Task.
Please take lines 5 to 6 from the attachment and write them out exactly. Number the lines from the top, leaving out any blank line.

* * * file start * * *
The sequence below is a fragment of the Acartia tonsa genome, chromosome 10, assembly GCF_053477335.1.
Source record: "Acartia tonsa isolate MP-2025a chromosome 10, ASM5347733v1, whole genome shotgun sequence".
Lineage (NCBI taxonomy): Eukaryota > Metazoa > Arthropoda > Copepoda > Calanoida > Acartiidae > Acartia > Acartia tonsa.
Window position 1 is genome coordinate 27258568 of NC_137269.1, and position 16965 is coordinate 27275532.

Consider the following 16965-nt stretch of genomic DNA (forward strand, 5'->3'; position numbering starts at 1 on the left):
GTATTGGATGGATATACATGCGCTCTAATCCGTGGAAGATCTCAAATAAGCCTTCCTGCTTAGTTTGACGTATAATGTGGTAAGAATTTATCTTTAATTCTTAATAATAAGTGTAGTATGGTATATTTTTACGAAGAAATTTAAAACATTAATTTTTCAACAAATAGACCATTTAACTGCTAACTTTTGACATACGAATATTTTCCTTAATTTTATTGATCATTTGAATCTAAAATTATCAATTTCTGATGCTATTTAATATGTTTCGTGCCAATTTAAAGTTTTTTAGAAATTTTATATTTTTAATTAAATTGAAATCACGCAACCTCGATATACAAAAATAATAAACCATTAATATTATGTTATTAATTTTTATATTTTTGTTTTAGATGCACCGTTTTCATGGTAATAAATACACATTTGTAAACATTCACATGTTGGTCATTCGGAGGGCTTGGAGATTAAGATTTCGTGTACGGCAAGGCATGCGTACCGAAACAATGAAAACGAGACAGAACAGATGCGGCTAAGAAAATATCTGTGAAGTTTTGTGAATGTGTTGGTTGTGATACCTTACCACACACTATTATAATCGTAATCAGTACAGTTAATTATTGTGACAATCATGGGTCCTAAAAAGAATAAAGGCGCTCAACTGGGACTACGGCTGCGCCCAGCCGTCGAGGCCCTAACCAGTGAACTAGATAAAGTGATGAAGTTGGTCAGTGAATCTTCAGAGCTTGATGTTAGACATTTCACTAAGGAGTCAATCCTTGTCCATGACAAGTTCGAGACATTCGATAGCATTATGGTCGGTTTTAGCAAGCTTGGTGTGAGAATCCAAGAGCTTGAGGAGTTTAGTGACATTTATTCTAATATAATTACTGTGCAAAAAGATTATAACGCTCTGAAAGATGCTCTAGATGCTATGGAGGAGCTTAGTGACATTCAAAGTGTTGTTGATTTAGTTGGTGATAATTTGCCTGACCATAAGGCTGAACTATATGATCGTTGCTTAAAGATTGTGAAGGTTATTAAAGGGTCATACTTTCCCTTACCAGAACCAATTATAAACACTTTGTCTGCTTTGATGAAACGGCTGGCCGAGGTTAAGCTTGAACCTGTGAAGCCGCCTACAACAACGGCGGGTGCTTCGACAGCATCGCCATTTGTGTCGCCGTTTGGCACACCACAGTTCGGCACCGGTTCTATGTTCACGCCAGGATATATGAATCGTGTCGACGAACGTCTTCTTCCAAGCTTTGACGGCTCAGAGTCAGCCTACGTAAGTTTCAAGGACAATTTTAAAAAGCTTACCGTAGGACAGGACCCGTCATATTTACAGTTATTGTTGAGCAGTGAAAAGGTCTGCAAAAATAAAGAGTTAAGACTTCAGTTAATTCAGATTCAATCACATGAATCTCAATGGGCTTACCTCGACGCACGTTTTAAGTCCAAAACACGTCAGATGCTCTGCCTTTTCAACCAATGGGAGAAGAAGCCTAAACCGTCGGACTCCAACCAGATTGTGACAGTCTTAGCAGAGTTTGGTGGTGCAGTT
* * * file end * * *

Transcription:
Consider the following 16965-nt stretch of genomic DNA (forward strand, 5'->3'; position numbering starts at 1 on the left):
GTATTGGATGGATATACATGCGCTCTAATCCGTGGAAGATCTCAAATAAGCCTTCCTGCTTAGTTTGACGTATAATGTGGTAAGAATTTATCTTTAATTCTTAATAATAAGTGTAGTATGGTATATTTTTACGAAGAAATTTAAAACATTAATTTTTCAACAAATAGACCATTTAACTGCTAACTTTTGACATACGAATATTTTCCTTAATTTTATTGATCATTTGAATCTAAAATTATCAATTTCTGATGCTATTTAATATGTTTCGTGCCAATTTAAAGTTTTTTAGAAATTTTATATTTTTAATTAAATTGAAATCACGCAACCTCGATATACAAAAATAATAAACCATTAATATTATGTTATTAATTTTTATATTTTTGTTTTAGATGCACCGTTTTCATGGTAATAAATACACATTTGTAAACATTCACATGTTGGTCATTCGGAGGGCTTGGAGATTAAGATTTCGTGTACGGCAAGGCATGCGTACCGAAACAATGAAAACGAGACAGAACAGATGCGGCTAAGAAAATATCTGTGAAGTTTTGTGAATGTGTTGGTTGTGATACCTTACCACACACTATTATAATCGTAATCAGTACAGTTAATTATTGTGACAATCATGGGTCCTAAAAAGAATAAAGGCGCTCAACTGGGACTACGGCTGCGCCCAGCCGTCGAGGCCCTAACCAGTGAACTAGATAAAGTGATGAAGTTGGTCAGTGAATCTTCAGAGCTTGATGTTAGACATTTCACTAAGGAGTCAATCCTTGTCCATGACAAGTTCGAGACATTCGATAGCATTATGGTCGGTTTTAGCAAGCTTGGTGTGAGAATCCAAGAGCTTGAGGAGTTTAGTGACATTTATTCTAATATAATTACTGTGCAAAAAGATTATAACGCTCTGAAAGATGCTCTAGATGCTATGGAGGAGCTTAGTGACATTCAAAGTGTTGTTGATTTAGTTGGTGATAATTTGCCTGACCATAAGGCTGAACTATATGATCGTTGCTTAAAGATTGTGAAGGTTATTAAAGGGTCATACTTTCCCTTACCAGAACCAATTATAAACACTTTGTCTGCTTTGATGAAACGGCTGGCCGAGGTTAAGCTTGAACCTGTGAAGCCGCCTACAACAACGGCGGGTGCTTCGACAGCATCGCCATTTGTGTCGCCGTTTGGCACACCACAGTTCGGCACCGGTTCTATGTTCACGCCAGGATATATGAATCGTGTCGACGAACGTCTTCTTCCAAGCTTTGACGGCTCAGAGTCAGCCTACGTAAGTTTCAAGGACAATTTTAAAAAGCTTACCGTAGGACAGGACCCGTCATATTTACAGTTATTGTTGAGCAGTGAAAAGGTCTGCAAAAATAAAGAGTTAAGACTTCAGTTAATTCAGATTCAATCACATGAATCTCAATGGGCTTACCTCGACGCACGTTTTAAGTCCAAAACACGTCAGATGCTCTGCCTTTTCAACCAATGGGAGAAGAAGCCTAAACCGTCGGACTCCAACCAGATTGTGACAGTCTTAGCAGAGTTTGGTGGTGCAGTT